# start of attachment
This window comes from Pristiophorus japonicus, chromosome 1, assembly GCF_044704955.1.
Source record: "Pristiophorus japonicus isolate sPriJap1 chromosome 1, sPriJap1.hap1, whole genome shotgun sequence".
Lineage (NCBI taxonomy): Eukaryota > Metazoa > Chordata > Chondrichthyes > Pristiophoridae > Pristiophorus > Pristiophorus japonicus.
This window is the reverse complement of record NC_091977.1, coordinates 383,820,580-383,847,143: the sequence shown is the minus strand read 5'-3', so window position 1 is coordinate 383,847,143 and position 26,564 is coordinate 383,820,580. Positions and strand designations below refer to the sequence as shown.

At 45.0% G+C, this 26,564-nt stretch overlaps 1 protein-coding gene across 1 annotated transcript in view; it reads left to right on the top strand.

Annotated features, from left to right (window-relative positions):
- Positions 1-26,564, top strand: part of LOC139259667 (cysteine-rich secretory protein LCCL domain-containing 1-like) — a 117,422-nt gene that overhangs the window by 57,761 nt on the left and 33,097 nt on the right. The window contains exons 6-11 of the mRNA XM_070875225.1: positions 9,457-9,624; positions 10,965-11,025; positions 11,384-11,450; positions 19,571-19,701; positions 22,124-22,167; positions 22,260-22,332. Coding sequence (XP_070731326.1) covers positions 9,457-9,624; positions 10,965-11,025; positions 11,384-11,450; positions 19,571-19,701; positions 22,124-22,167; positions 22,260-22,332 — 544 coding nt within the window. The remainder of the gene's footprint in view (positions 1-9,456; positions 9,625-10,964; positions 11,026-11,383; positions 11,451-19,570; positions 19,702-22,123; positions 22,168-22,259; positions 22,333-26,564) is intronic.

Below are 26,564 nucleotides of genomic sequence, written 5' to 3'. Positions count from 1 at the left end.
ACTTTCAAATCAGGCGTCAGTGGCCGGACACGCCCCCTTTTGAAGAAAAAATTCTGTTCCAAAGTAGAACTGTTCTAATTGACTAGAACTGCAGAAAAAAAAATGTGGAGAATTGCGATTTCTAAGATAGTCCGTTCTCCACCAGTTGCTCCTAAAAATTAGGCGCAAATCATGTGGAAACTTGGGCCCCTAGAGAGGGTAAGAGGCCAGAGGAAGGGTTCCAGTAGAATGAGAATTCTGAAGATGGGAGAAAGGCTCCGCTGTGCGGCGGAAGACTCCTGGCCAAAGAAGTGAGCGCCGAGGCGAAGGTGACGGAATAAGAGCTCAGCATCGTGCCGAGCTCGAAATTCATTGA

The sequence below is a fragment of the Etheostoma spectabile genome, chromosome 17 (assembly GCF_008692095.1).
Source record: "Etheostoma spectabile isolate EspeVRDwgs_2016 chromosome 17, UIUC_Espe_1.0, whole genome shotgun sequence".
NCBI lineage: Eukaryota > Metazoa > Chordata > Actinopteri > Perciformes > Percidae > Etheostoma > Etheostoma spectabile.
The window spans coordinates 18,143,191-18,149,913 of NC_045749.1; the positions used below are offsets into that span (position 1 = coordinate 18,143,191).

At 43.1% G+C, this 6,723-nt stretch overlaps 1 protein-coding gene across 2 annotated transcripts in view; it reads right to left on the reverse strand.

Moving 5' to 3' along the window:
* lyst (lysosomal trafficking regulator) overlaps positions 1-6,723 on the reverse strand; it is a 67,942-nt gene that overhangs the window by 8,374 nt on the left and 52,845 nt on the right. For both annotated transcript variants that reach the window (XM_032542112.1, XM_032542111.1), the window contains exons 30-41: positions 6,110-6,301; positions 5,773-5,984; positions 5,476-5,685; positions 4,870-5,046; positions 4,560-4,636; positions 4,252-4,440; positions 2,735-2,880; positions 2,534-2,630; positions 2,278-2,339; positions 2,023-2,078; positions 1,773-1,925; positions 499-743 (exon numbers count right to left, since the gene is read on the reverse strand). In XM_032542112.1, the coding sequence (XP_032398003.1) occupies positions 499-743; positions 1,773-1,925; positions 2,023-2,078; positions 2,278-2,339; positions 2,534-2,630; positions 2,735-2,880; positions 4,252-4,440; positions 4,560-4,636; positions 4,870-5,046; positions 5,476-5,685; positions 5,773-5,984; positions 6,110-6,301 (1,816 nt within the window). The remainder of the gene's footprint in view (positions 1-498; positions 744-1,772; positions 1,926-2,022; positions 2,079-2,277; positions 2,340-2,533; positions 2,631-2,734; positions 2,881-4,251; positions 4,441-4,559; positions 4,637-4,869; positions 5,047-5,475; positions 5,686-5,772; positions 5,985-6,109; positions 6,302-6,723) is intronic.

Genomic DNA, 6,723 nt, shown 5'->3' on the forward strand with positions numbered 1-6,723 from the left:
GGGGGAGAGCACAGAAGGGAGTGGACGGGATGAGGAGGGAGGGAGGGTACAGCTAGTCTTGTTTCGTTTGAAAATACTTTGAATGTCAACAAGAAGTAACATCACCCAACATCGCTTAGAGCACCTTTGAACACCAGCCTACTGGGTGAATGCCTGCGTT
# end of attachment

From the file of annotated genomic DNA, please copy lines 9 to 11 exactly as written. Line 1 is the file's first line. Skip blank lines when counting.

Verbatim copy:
ACTTTCAAATCAGGCGTCAGTGGCCGGACACGCCCCCTTTTGAAGAAAAAATTCTGTTCCAAAGTAGAACTGTTCTAATTGACTAGAACTGCAGAAAAAAAAATGTGGAGAATTGCGATTTCTAAGATAGTCCGTTCTCCACCAGTTGCTCCTAAAAATTAGGCGCAAATCATGTGGAAACTTGGGCCCCTAGAGAGGGTAAGAGGCCAGAGGAAGGGTTCCAGTAGAATGAGAATTCTGAAGATGGGAGAAAGGCTCCGCTGTGCGGCGGAAGACTCCTGGCCAAAGAAGTGAGCGCCGAGGCGAAGGTGACGGAATAAGAGCTCAGCATCGTGCCGAGCTCGAAATTCATTGA

The sequence below is a fragment of the Etheostoma spectabile genome, chromosome 17 (assembly GCF_008692095.1).
Source record: "Etheostoma spectabile isolate EspeVRDwgs_2016 chromosome 17, UIUC_Espe_1.0, whole genome shotgun sequence".